Leader of the plaque


This won’t hurt a bit

Yesterday one of the Dodgy Perth team had to undergo dental surgery. Being somewhat of a nervous disposition, they had successfully put this off for a number of weeks by inventing various unmissable meetings. But finally, the coward submitted to the chair.

Which made us wonder who Perth’s worst ever dentist was. The answer is Harry Derepas. Actually Harry wasn’t a dentist, just a dental assistant employed at Massey Crosse’s dental surgery on William Street. But small details like that weren’t going to stop him.

In November 1923 Lily Edwards, who worked at the Savoy Hotel, visited Harry for a regular check-up. He informed her she needed three gold fillings along with a scale and clean. He then proceeded to drill out a nerve and injected something into her gums.

In immense pain, Lily got back home to discover her gums had turned black and the pain was getting worse and worse. So she went back to Harry who took two swabs and told her the tooth would need to come out, which she agreed to.

This was not a success and poor Lily’s mouth became so septic a vile stench was given off.

Now the story takes a turn towards the weird. In the course of duty a policeman may sometimes be required to do more than just arrest drunks. But how many have been asked to sacrifice a tooth to an unregistered dentist in order to gather evidence?

This is precisely what an unfortunate probationary constable was ordered to do. He was given five shillings and sent to the William Street surgery to ask for a tooth out. The fee was paid and the tooth duly extracted by Harry.

Waiting outside the building was Constable Baumgarten who then entered and arrested Harry for practicing without a license.

We hope the probationer got some kind of medal for going above and beyond the call of duty.

Above top secret

It's flying. It looks like a saucer. What shall we call it?

It’s flying. It looks like a saucer. What shall we call it?

In January 1953, the Daily News ran an amused, but very short, article on four Dalwallinu residents who saw a flying saucer. Well, it may have been amusing for the journo, but the authorities took it very seriously.

A letter was immediately sent from Air Force high command to the Commissioner of Police demanding that the cops immediately interrogate the witnesses. The letter also stated that the matter was top secret and that the four individuals must not know it was the Air Force investigating their story.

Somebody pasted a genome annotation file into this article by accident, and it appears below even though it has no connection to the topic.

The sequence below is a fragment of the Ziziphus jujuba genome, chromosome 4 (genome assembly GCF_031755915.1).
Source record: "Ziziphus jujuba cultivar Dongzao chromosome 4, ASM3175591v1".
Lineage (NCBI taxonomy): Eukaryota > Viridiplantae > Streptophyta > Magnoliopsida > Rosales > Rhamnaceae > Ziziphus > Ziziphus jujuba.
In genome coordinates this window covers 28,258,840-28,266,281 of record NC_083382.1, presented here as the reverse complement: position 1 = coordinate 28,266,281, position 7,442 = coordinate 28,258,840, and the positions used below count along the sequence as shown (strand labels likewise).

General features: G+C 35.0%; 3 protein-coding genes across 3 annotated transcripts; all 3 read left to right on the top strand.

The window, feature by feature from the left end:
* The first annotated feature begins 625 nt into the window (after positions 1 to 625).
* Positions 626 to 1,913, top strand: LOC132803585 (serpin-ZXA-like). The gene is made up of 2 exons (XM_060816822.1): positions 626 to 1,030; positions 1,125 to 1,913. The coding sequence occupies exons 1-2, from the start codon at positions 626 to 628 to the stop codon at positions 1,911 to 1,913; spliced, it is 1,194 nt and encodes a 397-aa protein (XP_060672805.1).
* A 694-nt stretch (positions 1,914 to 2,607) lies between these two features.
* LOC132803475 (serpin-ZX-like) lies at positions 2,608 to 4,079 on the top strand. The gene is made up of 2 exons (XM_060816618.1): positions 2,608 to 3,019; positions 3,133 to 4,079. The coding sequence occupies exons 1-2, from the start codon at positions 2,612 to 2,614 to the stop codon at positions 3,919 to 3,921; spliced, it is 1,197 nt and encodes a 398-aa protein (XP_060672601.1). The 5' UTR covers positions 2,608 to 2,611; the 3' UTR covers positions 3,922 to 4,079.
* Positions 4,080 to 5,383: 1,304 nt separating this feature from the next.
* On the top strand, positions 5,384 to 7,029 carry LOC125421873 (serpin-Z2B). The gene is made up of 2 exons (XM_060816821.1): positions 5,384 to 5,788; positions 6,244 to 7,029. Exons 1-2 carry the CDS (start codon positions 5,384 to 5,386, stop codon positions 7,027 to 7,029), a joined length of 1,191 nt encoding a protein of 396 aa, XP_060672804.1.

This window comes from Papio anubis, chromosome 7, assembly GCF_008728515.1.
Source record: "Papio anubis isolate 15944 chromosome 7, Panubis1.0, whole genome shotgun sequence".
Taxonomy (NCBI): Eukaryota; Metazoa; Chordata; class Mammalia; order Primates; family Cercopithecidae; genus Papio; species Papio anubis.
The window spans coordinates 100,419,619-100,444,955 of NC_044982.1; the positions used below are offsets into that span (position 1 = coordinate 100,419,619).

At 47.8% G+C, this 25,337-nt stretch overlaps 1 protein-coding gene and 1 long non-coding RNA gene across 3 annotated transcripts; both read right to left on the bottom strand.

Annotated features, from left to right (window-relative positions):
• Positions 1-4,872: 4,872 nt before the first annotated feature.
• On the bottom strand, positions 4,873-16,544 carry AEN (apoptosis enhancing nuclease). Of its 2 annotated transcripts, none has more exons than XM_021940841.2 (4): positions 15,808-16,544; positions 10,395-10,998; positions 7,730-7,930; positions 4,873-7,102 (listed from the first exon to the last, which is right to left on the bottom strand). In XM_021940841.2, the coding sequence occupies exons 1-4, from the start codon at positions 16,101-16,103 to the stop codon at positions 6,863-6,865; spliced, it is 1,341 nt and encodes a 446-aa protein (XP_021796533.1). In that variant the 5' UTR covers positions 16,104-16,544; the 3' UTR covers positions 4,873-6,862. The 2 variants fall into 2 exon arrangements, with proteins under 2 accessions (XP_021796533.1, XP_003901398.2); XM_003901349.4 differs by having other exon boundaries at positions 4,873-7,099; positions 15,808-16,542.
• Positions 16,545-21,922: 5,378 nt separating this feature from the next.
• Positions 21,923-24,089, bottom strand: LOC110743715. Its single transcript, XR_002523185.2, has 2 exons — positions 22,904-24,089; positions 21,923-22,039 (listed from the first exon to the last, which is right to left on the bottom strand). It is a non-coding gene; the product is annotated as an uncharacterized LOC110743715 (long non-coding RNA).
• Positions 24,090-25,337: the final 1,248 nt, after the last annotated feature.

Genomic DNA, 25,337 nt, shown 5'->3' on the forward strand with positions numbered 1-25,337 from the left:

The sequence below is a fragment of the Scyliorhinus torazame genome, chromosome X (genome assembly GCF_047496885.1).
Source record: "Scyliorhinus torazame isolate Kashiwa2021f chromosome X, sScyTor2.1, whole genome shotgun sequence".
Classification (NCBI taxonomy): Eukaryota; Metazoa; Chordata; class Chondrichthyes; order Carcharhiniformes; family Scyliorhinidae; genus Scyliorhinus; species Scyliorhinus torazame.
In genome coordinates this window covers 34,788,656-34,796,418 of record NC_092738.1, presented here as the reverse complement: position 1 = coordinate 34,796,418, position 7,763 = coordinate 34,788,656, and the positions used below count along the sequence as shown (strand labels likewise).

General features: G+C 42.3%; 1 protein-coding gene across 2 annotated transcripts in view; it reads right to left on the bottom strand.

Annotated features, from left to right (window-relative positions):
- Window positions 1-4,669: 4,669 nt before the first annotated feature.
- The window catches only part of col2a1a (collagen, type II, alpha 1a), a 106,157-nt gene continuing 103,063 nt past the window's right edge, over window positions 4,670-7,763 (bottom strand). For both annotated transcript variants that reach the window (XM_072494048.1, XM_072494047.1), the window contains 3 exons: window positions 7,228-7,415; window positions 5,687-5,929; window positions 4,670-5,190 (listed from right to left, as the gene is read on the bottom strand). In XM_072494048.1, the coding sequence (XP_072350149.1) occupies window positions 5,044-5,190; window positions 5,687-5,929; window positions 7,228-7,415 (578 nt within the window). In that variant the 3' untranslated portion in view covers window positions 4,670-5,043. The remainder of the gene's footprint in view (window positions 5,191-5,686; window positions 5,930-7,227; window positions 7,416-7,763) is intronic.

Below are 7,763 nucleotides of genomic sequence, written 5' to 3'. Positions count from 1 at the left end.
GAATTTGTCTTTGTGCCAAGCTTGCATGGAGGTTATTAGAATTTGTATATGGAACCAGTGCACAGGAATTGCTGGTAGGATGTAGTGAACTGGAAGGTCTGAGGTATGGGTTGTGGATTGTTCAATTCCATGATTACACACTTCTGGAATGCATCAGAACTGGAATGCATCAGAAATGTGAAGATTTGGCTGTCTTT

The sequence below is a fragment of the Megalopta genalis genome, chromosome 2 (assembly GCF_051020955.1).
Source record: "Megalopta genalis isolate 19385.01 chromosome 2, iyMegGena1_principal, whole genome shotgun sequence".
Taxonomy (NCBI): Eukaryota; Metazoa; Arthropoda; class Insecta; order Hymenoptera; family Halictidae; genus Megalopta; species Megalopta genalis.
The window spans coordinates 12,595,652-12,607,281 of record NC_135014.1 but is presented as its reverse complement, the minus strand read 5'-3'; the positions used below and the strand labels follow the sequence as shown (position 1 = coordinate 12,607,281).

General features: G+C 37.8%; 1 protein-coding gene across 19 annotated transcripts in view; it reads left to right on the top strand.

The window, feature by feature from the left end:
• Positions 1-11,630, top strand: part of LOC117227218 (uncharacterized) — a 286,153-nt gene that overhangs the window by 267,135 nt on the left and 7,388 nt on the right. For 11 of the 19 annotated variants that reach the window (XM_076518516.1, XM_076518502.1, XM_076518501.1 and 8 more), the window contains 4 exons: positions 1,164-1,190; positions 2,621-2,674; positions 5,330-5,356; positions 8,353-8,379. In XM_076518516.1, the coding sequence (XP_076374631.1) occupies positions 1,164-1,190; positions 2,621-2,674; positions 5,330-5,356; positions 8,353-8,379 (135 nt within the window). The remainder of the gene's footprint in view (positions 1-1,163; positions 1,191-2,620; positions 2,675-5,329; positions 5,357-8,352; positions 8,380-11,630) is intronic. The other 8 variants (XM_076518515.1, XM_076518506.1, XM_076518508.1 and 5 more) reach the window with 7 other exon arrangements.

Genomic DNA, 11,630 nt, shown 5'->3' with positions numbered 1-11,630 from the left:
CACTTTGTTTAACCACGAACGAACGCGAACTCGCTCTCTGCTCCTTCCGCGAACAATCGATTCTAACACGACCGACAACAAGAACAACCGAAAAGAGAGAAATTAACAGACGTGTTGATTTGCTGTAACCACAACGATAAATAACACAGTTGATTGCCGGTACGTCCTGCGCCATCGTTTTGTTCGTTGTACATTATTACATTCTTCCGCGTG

But we’re getting ahead of ourselves. Let’s go back to the original sighting.

Richard H. and Keith M. were foxhunting just northeast of Dalwallinu. A strange object appeared in the sky, surrounded by a ring of white light. It travelled north for a while, before changing direction to the west.

Richard and Keith were able to watch the alien craft for more than twenty minutes before it finally disappeared from view.

In Dalwallinu itself, Les A. and Kenneth J. also saw something weird, this time around 9.30pm. The flying saucer was once again surrounded by a halo, but even after the craft itself had disappeared the ring of light remained in the sky for several minutes.

Les was an excellent witness, because he was an ex-RAAF pilot, and very familiar with estimating speeds and altitudes of flying things.

Just another mysterious entry in WA’s very own Project Blue Book file.

The truth is out there, near Bridgetown


You really don’t want to know what’s in there

Charles B. was a sober sort of man.* An inspector with the Lands and Surveys Department at Bridgetown, he was definitely not the sort of person to simply make up a UFO for the attention it would bring him. Yet report an alien ship he certainly did.

On 28 November 1951, at 11.03pm he was sitting in his station wagon in Chowerup, some 60 km east of Bridgetown, listening to the ABC news broadcast. Suddenly Charles saw what he initially thought was an aircraft at about 600m altitude. It didn’t take him long to realise that this was definitely no plane.

It had no wings, but did have orange lights on the port side, with green lights on the other. Five portholes on the left glowed an eerie orange. It was impossible to say if there was a tail.

Charles first saw the mysterious object in the east and it was travelling as fast as any jet plane. Yet it made no noise

He got out of the station wagon to get a better look when it suddenly gained altitude and disappeared from view. Its lights were quickly switched off, as if the occupants didn’t want to be observed.

Being a good government employee, Charles reported this enigmatic object to the police. Remember this was the beginning of Cold War paranoia and enemy attacks could be expected any day.